• Your pay may be delivered to you later than posted in your contract (take these issues to the labor board – it is illegal)
  • Your insurance (may) become void and null if you ever end up very, very sick. There are cases of foreign teachers falling ill and needing hospital care. Some private academies will cancel insurance when teachers can’t make it into work. This makes the insurance a very unstable benefit
  • There can sometimes be less chance to get close with students
  • Usually only 2 weeks of paid vacation a year (depends on your school)
  • Chances are you will have 3~4 (or more depending on size of school) foreign teachers working in the institute with you
Small infographic to explain sor

Small infographic to explain basic pros and cons of Public vs. Private

So, that’s the breakdown of things I have noticed in my time as Korea teaching English. I haven’t been here for too long, but with my experience teaching English in both Canada and Korea, I have been through my fair share of ups and downs. I do sometimes feel like a mascot, but the job has many rewarding qualities. I was very adamant about working with adults, but went against my personal preferences just to get here as quickly as possible.

The most important thing I want to emphasize here is – always stand your ground. If you want to come here, there is a good chance that you will have a good experience. This country is beautiful, the people can be very welcoming if you put in the effort to appreciate their language, culture and traditions. Just be sure to do your research and ask a lot of questions when deciding where you want to work and what you will be doing. There are just as many people who have had unpleasant experiences in Korea, but that can happen in almost any country. It is important to be open-minded and try your best to be true to yourself in the process.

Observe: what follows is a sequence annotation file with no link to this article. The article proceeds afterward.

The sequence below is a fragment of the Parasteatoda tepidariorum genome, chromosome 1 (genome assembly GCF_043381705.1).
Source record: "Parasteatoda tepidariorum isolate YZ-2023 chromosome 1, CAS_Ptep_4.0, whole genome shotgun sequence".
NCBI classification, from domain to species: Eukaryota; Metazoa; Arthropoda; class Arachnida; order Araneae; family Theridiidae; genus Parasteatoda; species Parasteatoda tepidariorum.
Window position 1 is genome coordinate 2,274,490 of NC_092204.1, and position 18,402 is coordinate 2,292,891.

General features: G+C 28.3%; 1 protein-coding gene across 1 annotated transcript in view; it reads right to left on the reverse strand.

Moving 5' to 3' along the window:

Teaching is a very rewarding job, especially when you develop really close relationships with your students!

Teaching is a very rewarding job, especially when you develop really close relationships with your students!

Still unsure about something and looking to ask an actual teacher rather than an agency who’s mostly looking out for the schools that they promote? Leave a comment and start a conversation with myself, or other expats who may be reading this article who have experienced some of these things themselves.

Happy job hunting!